<head>
    <title>Example HTML Form</title>
  </head>
  <body>
  <p>The ShowForm Servlet will display the content
  posted by an HTML form. Try it out by choosing a
  file (smaller size is preferred) to reference the
  ShowParameters Servlet.</p>
  <form action="http://127.0.0.1/jspbook/ShowForm"
    method="post" enctype="multipart/form-data">
    Name: <input type="text" name="name"><br>
    File: <input type="file" name="file"><br>
    <input value="Submit" type="submit">
  </form>
  </body>

</html>

-----------------------------196751392613651805401540383426--

This would be the type of information you have to parse through when handling a multipart/form-data request. If the file posted is not text, it will not be as pretty as the preceding, but there will always be a similar format. Each multipart has a unique token declaring its start. In the preceding the following was used:

-----------------------------196751392613651805401540383426

This declares the start of the multipart section and concluded at the ending token, which is identical to the start but with '--' appended. Between the starting and ending tokens are sections of data (possibly nested multiparts) with headers used to describe the content. For example, in the preceding code the first part described a form parameter:

Content-Disposition: form-data; name="name"

blah blah

The Content-Disposition header defines the information as being part of the form and identified by the name "name". The value of "name" is the content following; by default its MIME type is text/plain. The second part describes the uploaded file:

Content-Disposition: form-data; name="file";
filename="multipartform.html"
Content-Type: text/html

<html>
  <head>
    <title>Example HTML Form</title>
  </head>
  <body>
...

This time the Content-Disposition header defines the name of the form field to be "file", which matches what was in the HTML form, and describes the content-type as text/html, since it is not text/plain. Following the headers is the uploaded content, the code for multipartform.html.

You should be able to easily imagine how to go about creating a custom class that parses this information and saves the uploaded file to the correct location. In cases where the uploaded file is not using a special encoding, the task is as easy as parsing the file's name from the provided headers and saving the content as is. Listing 2-13 provides the code for doing exactly that, and accommodates a file of any size. The Servlet acts as a file upload Servlet, which places files in the /files directory of the jspbook Web Application and lets users browse through, optionally downloading previously uploaded files.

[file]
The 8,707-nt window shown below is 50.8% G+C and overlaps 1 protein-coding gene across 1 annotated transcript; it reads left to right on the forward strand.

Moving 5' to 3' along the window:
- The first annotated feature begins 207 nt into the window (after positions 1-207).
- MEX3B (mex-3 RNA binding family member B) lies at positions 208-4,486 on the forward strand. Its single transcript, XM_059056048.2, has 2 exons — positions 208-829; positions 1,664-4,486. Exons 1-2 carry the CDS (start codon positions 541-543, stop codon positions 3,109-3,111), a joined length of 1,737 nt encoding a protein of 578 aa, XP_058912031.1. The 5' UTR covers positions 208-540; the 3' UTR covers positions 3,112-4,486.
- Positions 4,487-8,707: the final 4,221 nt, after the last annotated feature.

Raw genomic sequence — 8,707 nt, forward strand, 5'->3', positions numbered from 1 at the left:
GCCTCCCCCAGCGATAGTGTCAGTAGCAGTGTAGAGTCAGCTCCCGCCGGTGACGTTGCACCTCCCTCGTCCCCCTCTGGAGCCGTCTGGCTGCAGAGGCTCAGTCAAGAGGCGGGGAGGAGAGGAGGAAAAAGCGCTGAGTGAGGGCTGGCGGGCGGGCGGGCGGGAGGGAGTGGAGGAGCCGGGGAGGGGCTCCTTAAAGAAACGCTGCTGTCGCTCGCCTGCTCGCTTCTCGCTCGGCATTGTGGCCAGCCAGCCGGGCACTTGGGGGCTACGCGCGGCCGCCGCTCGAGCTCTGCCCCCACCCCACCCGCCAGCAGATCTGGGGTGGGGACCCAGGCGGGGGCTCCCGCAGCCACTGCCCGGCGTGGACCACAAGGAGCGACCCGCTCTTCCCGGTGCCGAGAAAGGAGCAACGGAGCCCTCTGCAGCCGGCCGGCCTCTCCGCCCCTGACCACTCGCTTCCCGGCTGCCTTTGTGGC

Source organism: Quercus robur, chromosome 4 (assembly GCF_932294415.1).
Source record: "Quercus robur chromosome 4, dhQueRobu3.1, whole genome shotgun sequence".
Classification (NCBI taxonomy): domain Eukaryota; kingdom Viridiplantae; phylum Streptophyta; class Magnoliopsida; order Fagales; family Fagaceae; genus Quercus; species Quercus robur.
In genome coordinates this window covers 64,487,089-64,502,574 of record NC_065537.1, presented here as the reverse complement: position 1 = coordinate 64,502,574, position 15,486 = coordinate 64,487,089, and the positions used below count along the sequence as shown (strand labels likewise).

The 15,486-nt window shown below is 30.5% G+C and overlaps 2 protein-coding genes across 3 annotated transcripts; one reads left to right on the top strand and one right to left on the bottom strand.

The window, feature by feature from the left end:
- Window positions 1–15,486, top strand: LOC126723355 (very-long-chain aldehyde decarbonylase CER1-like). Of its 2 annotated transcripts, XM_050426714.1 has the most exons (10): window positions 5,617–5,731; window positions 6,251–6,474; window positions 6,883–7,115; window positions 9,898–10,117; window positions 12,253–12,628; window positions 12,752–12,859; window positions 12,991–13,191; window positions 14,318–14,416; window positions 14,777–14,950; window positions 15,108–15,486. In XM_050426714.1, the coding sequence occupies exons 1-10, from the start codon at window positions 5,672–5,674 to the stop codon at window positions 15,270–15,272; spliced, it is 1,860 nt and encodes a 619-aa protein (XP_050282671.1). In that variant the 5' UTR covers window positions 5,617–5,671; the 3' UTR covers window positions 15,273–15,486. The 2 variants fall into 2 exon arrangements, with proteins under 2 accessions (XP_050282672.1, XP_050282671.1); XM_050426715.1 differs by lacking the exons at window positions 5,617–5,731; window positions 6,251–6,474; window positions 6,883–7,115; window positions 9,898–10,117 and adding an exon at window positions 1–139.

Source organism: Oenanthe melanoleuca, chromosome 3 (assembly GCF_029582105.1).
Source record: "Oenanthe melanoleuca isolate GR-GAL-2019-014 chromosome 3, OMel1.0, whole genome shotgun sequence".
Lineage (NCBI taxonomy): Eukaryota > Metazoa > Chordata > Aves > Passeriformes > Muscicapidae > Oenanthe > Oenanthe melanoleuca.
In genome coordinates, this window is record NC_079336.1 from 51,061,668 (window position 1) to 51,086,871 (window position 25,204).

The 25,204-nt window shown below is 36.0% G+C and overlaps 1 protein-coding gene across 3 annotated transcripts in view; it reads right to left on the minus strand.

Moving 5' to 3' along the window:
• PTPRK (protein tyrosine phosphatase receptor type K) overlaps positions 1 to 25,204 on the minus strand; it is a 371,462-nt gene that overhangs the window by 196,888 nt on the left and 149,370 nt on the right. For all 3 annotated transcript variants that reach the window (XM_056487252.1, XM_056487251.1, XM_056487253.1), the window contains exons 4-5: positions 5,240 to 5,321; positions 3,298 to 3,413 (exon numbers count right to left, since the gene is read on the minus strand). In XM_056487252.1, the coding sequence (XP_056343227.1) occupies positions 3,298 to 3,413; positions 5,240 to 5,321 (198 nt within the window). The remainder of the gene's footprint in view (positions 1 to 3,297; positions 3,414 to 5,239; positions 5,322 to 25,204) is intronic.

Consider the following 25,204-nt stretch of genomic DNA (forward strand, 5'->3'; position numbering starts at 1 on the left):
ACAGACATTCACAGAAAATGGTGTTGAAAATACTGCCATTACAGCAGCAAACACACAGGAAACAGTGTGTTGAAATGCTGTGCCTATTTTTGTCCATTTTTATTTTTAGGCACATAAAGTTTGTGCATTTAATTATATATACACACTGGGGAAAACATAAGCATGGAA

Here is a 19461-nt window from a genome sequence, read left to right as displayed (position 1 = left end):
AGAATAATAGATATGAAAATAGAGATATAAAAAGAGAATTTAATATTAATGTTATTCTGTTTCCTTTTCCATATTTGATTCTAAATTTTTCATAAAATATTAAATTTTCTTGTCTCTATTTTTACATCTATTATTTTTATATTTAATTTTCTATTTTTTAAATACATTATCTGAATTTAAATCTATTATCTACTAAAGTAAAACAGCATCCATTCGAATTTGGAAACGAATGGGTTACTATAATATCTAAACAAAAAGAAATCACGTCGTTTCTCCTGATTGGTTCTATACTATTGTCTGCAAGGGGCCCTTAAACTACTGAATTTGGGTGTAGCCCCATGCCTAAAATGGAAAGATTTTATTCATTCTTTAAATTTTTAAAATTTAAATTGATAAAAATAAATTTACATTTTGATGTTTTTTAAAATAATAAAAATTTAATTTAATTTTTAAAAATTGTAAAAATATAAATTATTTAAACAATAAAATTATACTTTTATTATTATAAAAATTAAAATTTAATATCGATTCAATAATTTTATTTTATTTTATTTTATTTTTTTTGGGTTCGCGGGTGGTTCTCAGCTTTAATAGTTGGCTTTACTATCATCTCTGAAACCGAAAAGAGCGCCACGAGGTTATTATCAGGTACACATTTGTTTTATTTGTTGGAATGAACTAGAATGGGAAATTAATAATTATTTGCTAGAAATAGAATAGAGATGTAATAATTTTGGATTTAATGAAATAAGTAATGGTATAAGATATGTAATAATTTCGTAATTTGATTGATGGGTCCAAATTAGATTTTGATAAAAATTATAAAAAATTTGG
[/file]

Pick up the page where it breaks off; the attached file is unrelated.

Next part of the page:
Listing 2-13. FileUpload.java

package com.jspbook;

import java.io.*;
import javax.servlet.*;
import javax.servlet.http.*;

public class FileUpload extends HttpServlet {
  public void doPost(HttpServletRequest request,
                     HttpServletResponse response)
  throws IOException, ServletException {

    response.setContentType("text/html");
    PrintWriter out = response.getWriter();

    out.println("<html>");
    out.print("File upload success. <a href=\"/jspbook/files/");
    out.print("\">Click here to browse through all uploaded ");
    out.println("files.</a><br>");

    ServletInputStream sis = request.getInputStream();
    StringWriter sw = new StringWriter();
    int i = sis.read();
    for (;i!=-1&&i!='\r';i=sis.read()) {
      sw.write(i);
    }
    sis.read(); // ditch '\n'
    String delimiter = sw.toString();

    int count = 0;
    while(true) {
      StringWriter h = new StringWriter();
      int[] temp = new int[4];
      temp[0] = (byte)sis.read();
      temp[1] = (byte)sis.read();
      temp[2] = (byte)sis.read();
      h.write(temp[0]);
      h.write(temp[1]);
      h.write(temp[2]);
      // read header
      for (temp[3]=sis.read();temp[3]!=-1;temp[3]=sis.read()) {
        if (temp[0] == '\r' &&
            temp[1] == '\n' &&
            temp[2] == '\r' &&
            temp[3] == '\n') {
          break;
        }
        h.write(temp[3]);
        temp[0] = temp[1];
        temp[1] = temp[2];
        temp[2] = temp[3];
      }
      String header = h.toString();

      int startName = header.indexOf("name=\"");
      int endName = header.indexOf("\"",startName+6);
      if (startName == -1 || endName == -1) {
        break;
      }
      String name = header.substring(startName+6, endName);
      if (name.equals("file")) {
        startName = header.indexOf("filename=\"");